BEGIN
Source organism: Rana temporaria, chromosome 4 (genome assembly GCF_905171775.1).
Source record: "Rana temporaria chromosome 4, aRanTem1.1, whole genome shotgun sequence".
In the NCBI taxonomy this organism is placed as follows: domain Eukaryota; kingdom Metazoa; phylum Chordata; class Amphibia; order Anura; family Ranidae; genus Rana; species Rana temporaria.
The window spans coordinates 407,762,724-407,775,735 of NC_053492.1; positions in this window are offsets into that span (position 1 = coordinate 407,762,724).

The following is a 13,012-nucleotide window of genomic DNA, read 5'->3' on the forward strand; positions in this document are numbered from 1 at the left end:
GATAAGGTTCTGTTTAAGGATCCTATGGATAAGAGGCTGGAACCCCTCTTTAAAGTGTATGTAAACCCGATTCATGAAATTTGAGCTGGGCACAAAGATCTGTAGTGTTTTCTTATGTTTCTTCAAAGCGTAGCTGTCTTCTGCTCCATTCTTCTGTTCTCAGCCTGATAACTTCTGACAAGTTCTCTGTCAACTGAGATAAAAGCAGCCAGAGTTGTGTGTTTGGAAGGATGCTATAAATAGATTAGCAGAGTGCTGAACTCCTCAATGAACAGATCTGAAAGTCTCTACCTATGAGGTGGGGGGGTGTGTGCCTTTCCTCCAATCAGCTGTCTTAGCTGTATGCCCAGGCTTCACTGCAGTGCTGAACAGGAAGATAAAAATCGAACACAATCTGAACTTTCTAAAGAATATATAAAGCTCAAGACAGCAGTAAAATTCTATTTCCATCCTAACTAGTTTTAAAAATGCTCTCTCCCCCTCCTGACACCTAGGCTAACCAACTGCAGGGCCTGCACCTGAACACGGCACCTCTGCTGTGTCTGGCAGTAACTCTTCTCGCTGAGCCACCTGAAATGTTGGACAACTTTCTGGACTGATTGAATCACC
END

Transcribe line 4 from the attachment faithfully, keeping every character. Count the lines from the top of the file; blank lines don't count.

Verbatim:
The window spans coordinates 407,762,724-407,775,735 of NC_053492.1; positions in this window are offsets into that span (position 1 = coordinate 407,762,724).